3. The knotless suture anchor of claim 1, further comprising a spring disposed in contact with the inner member and the outer tubular member.
4. The knotless suture anchor of claim 1, wherein the suture thread guide comprises first and second suture thread guides between the distal and proximal ends, each of the first and second suture thread guides having an eyelet having a hole with a size that is large enough to receive the suture thread, each hole having a longitudinal axis that is substantially parallel to a longitudinal axis of the inner member, wherein the first and second suture thread guides are positioned at or between the distal and proximal ends of the outer tubular member.
5. The knotless suture anchor of claim 4, wherein at least one of the first and second suture thread guides is positioned circumferentially on the outer wall of the outer tubular member relative to the aperture in the outer tubular member such that a portion of the suture thread, positioned between the at least one suture thread guide and the aperture, is in substantial alignment with the longitudinal axis of the inner member.
6. The knotless suture anchor of claim 1, wherein the aperture of the outer tubular member and the aperture of the inner member are elongated.
7. A knotless suture anchor for implanting in a bone, comprising:
a rotatable shaft having a proximal end, a distal end, a diametrical aperture for receiving an end of a suture thread, an inner wall defining an inner volume, a pointed tip located at the proximal end, and a pin engageable with a tool for rotation of the rotatable shaft, the pin extending transverse to an axis of rotation extending through the proximal and distal ends and the pin extending through the inner volume from one location on the inner wall of the shaft to a second location on the inner wall of the shaft;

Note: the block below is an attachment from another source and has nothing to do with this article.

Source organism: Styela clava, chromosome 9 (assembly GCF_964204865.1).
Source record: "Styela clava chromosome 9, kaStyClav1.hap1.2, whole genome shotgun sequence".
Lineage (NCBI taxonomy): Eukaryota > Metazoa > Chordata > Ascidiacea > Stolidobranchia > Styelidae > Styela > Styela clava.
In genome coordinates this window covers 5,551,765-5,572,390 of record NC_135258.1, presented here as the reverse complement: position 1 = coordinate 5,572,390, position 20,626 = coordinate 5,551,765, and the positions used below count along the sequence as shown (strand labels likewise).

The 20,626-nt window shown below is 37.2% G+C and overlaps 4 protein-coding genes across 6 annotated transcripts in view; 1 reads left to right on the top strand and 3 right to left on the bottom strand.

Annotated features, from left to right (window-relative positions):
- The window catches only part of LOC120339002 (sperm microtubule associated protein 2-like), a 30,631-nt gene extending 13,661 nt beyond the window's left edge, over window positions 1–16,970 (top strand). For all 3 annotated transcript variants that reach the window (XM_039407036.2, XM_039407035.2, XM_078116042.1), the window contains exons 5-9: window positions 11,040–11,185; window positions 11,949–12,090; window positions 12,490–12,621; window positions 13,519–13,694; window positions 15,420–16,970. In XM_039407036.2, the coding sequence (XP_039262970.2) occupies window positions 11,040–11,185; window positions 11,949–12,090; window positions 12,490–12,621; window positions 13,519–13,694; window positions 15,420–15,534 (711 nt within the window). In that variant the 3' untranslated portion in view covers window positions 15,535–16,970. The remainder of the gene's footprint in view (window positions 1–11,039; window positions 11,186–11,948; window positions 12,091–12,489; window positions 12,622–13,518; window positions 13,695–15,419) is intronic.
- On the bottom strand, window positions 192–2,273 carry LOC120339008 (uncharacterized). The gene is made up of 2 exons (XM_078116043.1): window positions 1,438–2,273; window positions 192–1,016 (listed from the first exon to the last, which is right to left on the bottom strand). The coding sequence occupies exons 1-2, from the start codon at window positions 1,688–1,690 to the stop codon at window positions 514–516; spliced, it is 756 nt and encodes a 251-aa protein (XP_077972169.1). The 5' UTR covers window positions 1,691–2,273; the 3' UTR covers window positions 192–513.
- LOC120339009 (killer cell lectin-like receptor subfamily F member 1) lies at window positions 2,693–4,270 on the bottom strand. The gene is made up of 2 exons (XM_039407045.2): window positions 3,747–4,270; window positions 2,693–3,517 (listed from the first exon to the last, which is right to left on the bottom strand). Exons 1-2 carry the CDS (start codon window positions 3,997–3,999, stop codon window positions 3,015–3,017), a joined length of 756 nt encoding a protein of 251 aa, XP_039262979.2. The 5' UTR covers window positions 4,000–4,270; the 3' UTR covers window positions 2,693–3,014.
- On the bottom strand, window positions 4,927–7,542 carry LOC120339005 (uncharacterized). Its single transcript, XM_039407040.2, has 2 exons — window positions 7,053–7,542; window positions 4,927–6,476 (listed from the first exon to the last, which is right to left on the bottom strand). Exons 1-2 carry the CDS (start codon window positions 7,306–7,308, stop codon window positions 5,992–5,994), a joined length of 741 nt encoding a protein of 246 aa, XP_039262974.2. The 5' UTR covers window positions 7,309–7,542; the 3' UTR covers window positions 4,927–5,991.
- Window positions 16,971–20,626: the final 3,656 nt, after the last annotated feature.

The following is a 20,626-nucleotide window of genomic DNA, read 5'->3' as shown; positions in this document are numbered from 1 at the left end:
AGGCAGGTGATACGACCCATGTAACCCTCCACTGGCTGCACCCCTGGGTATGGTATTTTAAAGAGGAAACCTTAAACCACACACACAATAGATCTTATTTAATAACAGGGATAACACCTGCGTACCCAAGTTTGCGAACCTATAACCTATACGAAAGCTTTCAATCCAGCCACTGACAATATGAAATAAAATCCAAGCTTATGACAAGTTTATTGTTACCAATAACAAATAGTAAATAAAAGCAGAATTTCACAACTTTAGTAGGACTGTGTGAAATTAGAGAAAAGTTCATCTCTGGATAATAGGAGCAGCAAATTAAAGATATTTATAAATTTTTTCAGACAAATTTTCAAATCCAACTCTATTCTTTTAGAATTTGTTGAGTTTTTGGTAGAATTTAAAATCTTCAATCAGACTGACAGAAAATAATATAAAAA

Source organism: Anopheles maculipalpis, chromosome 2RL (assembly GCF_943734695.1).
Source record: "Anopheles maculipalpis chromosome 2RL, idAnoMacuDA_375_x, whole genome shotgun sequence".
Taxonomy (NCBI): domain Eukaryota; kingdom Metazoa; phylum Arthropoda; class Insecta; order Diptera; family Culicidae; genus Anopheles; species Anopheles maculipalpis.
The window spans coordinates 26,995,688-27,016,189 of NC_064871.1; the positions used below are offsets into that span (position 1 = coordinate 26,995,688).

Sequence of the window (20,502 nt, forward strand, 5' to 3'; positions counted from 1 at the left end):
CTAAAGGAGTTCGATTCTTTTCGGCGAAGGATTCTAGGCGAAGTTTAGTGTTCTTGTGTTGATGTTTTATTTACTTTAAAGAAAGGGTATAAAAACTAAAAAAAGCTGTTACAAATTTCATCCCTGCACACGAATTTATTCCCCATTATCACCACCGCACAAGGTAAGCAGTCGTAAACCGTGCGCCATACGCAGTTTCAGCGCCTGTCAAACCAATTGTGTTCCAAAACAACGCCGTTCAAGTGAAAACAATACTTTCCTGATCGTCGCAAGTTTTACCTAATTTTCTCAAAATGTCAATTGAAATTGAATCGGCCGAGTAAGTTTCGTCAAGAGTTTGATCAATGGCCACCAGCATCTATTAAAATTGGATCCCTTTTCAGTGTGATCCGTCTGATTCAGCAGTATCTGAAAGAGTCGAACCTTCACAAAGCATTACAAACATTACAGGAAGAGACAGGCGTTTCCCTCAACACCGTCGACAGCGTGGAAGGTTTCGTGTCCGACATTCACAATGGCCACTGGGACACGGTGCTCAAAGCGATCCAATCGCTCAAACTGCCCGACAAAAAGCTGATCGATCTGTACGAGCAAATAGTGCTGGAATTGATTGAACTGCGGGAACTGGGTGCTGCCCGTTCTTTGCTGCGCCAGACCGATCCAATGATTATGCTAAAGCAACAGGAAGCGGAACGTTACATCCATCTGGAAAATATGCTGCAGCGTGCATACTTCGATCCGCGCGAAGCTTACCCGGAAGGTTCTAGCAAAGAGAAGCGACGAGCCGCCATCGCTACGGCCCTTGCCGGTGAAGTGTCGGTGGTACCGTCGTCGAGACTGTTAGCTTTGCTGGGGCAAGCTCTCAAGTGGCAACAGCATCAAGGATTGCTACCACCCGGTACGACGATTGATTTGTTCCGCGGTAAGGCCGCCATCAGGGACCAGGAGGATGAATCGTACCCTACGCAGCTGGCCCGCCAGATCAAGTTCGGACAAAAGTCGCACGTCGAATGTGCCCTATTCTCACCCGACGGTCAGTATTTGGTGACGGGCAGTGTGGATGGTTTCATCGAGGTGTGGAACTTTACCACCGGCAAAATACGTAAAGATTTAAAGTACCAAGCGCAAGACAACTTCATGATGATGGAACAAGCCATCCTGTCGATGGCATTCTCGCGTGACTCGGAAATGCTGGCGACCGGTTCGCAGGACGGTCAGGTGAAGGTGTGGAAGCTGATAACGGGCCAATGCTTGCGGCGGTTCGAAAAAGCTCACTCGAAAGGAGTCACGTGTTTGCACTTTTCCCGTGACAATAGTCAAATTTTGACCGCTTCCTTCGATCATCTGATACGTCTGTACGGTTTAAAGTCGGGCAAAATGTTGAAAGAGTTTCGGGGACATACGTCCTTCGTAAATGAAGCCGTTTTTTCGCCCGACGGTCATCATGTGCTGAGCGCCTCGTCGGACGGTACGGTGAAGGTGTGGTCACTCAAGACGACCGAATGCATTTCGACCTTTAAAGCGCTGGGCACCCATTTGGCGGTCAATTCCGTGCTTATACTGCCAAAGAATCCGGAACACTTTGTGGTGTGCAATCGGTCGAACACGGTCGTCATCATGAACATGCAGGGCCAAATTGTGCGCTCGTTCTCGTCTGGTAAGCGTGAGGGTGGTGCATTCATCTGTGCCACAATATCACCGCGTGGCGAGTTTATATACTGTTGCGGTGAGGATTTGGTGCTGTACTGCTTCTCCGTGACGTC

a shell disposed about the rotatable shaft, the shell having an outer diameter sized to have a friction fit with the bone, an inner diameter, and an elongated diametrical aperture through which the end of the suture thread may be passed into engagement with the rotatable shaft, the shell having a deformable portion and slits configured to permit outward expansion of the shell;
a ratcheting mechanism, the ratcheting mechanism having a plurality of pawls formed from and angled outwardly from a wall of the rotatable shaft and a plurality of ratchet apertures disposed on the shell for engagement with the pawls, wherein the ratcheting mechanism being configured to permit rotation of the rotatable shaft in a first direction while preventing relative rotation in a second direction; and
a suture thread guide disposed on the shell adjacent the distal end of the rotatable shaft and extending radially outward beyond an outer wall of the shell, the suture thread guide being configured to receive the suture thread,